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Louis Kentner (piano)
William WALTON (1902-1983)
(1922) – Valse transc. Louis Kentner [3:25]
Franz LISZT (1811-1886)
Csárdás macabre S224/R46 [6:57]
Venezia e Napoli – 1. Gondoliera III. Tarantella S162/R10c (1840) [15:00]
En Rêve (Nocturne) S207/R87 [2:22]
Dante Sonata (Après une Lecture de Dante: Fantasia Quasi Sonata) (1856) orch. Constant Lambert [16:53] *
Mili BALAKIREV (1837-1910)
Sonata in B minor (1905) [24:02]
Fryderyk CHOPIN (1810-1849)
Bolero in C major Op.19 (1833) [8:18]
Louis Kentner (piano)
Sadler’s Wells Orchestra/Constant Lambert *
rec. 1938-51
NAXOS 8.111223 [76:59] 


Collectors will warmly welcome this slice of Kentner’s discography. It brings to wider notice his majestic, if occasionally idiosyncratic Liszt and a pioneering and terrific Balakirev Sonata, topped and tailed by Kentner’s own naughty Walton arrangement and a vital Chopin Bolero. The recordings range between 1938 and 1951. 

Though he may best and most luminously be remembered for his staggering recording of Lyapunov’s Transcendental Studies (on APR) there was far more to him on disc than that. These recordings go a considerable distance in showing us just how and why he was so widely admired. 

The Csárdás macabre is a riotous amalgam of Kentner’s own instinctive textual emendations and a fulsome command of the authentic Lisztian tradition, served up with suitably malign command. The final paragraphs are an exercise in hypnotically accomplished control. Venezia e Napoli, of which we have the Gondoliera and Tarantella, is similarly engaged and inspired. The rubati Kentner employs are frequently dramatic and yet, perhaps paradoxically, for all their refusal to countenance metrical strictures, they work within the music to illuminate it, rather than sounding crass and indulgently applied on it. The Tarantella in particular is a rich, fabulous example of Kentner’s gifts a Liszt player. His more subtle and affecting side can be gauged from the brief En rêve, so deftly coloured and nourished.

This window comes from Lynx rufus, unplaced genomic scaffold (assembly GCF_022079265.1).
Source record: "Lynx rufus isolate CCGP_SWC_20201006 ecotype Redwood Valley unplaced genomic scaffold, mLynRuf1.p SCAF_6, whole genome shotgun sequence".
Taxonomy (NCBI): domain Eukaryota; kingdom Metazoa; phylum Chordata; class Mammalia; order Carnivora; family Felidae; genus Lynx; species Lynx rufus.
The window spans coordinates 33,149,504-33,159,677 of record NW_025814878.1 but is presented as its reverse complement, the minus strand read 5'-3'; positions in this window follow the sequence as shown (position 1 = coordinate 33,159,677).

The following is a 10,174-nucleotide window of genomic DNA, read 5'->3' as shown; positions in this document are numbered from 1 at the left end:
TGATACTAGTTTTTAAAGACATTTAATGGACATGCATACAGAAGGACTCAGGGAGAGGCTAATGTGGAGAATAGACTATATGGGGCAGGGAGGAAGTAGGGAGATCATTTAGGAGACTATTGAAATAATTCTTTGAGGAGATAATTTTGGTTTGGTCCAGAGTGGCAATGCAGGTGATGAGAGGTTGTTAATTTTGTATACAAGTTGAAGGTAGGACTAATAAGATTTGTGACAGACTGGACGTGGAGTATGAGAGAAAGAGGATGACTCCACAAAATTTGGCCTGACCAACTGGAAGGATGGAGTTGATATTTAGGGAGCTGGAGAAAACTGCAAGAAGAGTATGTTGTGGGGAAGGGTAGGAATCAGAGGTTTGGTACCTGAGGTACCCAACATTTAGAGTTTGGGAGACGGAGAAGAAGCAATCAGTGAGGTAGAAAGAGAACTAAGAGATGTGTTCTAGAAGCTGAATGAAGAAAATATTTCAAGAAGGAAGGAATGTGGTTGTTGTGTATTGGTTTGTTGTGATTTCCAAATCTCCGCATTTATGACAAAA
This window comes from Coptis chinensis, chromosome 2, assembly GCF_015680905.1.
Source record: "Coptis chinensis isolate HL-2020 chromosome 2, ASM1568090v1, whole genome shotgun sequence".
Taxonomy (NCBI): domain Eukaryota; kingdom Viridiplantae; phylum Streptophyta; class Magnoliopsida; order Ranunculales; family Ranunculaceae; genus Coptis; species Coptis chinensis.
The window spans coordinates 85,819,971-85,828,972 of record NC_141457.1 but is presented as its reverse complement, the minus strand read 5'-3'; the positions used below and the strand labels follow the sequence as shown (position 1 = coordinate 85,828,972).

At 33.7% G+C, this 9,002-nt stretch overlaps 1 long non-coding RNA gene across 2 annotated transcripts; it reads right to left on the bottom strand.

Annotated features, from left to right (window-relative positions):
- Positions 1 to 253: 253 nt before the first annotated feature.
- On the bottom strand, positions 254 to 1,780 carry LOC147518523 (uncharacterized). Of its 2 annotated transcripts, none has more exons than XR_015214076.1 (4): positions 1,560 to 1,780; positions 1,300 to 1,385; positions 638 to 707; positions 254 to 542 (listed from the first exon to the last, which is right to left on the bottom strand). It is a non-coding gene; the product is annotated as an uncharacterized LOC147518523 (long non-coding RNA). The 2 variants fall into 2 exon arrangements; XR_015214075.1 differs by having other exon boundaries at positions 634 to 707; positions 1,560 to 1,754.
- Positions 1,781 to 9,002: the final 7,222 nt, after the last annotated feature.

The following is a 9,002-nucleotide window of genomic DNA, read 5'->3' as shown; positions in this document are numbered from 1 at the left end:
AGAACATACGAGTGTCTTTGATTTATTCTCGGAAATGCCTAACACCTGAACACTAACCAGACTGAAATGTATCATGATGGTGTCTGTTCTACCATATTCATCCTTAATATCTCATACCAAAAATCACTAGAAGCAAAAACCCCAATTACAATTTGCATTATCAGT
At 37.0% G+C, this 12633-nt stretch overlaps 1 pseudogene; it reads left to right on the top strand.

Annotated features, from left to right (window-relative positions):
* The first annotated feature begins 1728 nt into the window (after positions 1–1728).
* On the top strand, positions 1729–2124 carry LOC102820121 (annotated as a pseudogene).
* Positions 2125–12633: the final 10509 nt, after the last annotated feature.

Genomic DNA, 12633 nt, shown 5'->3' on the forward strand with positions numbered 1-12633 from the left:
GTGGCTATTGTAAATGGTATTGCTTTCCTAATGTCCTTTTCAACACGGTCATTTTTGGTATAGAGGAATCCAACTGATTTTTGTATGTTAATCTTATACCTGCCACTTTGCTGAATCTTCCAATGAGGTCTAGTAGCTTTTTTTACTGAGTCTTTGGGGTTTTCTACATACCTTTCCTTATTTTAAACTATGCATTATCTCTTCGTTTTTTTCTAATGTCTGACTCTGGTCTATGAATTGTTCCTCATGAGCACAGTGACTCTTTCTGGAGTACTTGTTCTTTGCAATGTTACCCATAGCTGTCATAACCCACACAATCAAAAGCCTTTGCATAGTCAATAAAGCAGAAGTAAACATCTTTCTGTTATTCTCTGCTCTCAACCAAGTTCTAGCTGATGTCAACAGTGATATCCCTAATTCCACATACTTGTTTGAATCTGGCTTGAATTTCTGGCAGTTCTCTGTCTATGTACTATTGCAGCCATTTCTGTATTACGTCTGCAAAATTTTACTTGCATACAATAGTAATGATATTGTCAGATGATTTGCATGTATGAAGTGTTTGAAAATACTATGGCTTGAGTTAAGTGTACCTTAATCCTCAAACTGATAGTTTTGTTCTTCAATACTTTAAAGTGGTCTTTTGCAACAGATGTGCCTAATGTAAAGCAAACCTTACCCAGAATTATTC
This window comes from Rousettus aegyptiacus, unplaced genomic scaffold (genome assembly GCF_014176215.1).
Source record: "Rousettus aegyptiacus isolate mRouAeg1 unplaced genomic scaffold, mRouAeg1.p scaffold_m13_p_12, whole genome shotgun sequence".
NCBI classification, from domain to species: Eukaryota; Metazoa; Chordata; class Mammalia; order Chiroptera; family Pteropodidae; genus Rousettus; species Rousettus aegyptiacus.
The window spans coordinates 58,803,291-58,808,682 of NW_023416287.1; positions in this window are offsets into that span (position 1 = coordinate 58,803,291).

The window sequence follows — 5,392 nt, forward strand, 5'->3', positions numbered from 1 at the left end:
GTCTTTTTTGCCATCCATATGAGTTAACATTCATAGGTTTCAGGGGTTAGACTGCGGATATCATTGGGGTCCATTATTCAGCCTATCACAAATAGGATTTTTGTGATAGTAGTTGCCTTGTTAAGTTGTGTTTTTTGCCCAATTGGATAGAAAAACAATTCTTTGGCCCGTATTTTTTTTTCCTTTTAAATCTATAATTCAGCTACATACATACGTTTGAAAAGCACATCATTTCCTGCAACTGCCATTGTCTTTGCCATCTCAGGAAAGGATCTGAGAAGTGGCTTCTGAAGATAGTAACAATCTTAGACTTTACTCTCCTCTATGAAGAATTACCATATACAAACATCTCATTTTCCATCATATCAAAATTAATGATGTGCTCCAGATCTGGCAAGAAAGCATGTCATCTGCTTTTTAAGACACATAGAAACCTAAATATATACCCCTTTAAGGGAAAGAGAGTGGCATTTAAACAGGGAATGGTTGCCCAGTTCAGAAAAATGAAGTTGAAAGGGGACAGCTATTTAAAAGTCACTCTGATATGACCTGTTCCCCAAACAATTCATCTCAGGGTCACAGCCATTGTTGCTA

The Balakirev sonata pays testament to his enquiring mind to the repertoire and the colouristic means at his disposal the better to explore such works. The shifting subtlety of the left hand voicings in the opening Andantino inflects the music with motion and eloquence. Similarly the more raucous rhythmic profile of the ensuing Mazurka show just how aptly Kentner characterises every phrase, every quixotic shift and mood.  Such matters resurface in the Bolero which one might imagine would be meat and drink to Kentner’s active control of dance rhythms – and so it proves. He adds a magician’s control of rubati once again to maximal effect. This is an aspect of Kentner’s art confirmed by his own Walton movement, which is presented with sly wit. 

One of the odder works in his discography was the 1940 collaboration with Constant Lambert in the latter’s orchestration of Liszt’s Dante Sonata or more properly Après une Lecture de Dante: Fantasia Quasi Sonata. Lambert orchestrated it for a Sadler’s Wells-Frederick Ashton choreography. It sounds crazily convincing and Kentner shows no signs of inhibition whatsoever.

And now for the bad news. The transfers are credited to producers and audio restoration engineers Marina and Victor Ledin and to restoration mastering engineer Amthony Casuccio. Whoever has done what they are dreadfully dull, opaque and disappointing. Highs have been ruthlessly disposed of and what remains is treble starved and soupy. There’s no audible difference between 1938 and 1951 sides, such has been the restoration aesthetic. You will need a huge treble boost even to begin to approach the original sound; if you don’t have a graphic equalizer or any other means to boost treble you will be stuck. This murky kind of thing simply won’t do. 

So - superb performances, a fascinating release, but very poor transfers.

Jonathan Woolf



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